Way back in prehistoric times, when man still looked more like apes, we already made huge strides when it came to discoveries and inventions. Though technological advancements was slow as compared to present standards, prehistoric man was still very impressive. Here are the most notable things discovered and invented 35,000 BC.
According to experts, the earliest drills were probably pointed stones that people spun between the palms of their hands. Later, sticks were spun like in the image shown above to make fire. Prehistoric man also discovered that they could spin the drill faster by wrapping a cord around it, tying the ends of the cord to a wooden bow, and pushing this back and forth. This bow drill was used in some parts of the world until recent times.
As long as 40,000 years ago, man has already been making delicate objects and works of art using stone engraving tools called burins. Made by forming a sharp edge on a flake of flint, a burin could be used to scratch lines and cut grooves in wood and bone. This allowed people to create more precise tools, such as needles, and to engrave decoration on larger objects. Yes, we were drawn to art even in prehistoric times.
The earliest known method of catching a fish was using a piece of stone that was pointed at both ends, baited, and tied to a line. This gorge, as it is called, simply jammed in the fish’s throat. The first real fish hooks were developed by the earliest “modern” humans, the Cro- Magnons. They caught their fish using a barbed bone hook, one of the many small, specialized tools they made using the versatile burin that they had perfected.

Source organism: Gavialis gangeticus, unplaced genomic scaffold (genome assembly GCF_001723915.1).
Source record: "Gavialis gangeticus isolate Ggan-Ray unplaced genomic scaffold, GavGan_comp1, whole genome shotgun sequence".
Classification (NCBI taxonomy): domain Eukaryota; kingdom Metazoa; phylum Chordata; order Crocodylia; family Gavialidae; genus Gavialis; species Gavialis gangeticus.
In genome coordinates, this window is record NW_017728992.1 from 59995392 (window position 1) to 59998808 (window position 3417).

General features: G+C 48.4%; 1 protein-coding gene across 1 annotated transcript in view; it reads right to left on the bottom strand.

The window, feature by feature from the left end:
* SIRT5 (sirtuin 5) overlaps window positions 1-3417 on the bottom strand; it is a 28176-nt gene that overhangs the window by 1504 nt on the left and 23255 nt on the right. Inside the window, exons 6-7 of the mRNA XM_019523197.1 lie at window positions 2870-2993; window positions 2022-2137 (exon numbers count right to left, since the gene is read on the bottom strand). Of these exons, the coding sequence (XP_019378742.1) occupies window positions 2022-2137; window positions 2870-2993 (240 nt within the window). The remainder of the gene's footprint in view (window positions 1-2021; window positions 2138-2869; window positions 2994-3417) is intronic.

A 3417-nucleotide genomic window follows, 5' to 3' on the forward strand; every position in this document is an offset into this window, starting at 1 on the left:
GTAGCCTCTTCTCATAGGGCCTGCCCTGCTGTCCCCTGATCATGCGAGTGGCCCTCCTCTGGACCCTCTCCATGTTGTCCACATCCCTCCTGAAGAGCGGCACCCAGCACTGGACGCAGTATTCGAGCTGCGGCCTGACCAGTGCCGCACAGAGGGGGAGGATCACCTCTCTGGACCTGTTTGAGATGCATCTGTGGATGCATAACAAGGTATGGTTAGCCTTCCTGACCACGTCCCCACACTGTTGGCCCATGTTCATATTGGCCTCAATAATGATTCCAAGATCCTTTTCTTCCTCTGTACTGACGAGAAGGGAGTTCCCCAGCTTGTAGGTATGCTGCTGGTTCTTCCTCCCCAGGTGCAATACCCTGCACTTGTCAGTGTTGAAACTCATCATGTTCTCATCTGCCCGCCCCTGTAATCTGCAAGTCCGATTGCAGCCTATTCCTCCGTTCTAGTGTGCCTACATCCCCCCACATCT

Handles for tools
Attaching a wooden handle to a blade may not sound like a breakthrough, but it was. People could not hit things very hard with a tool held in their hands because it hurt. Nor could they swing the tool very quickly because their arms were too short. Putting a handle, or haft, helped the early man overcome both these limitations, protecting their arms from impact and increasing the length of their swing. Hand axes could be used to clear away bushes, but axes with hafts could be used to chop down trees.
By creeping along quietly, early hunters could often get close enough to an animal to throw a spear at it and kill it. But sometimes the animal would run away. What the hunters needed was a way of throwing spears from farther away. The spear thrower was a piece of wood or antler with a notch at one end to hold the spear. It enabled hunters to hurl their weapons farther and increased their chances of killing their prey.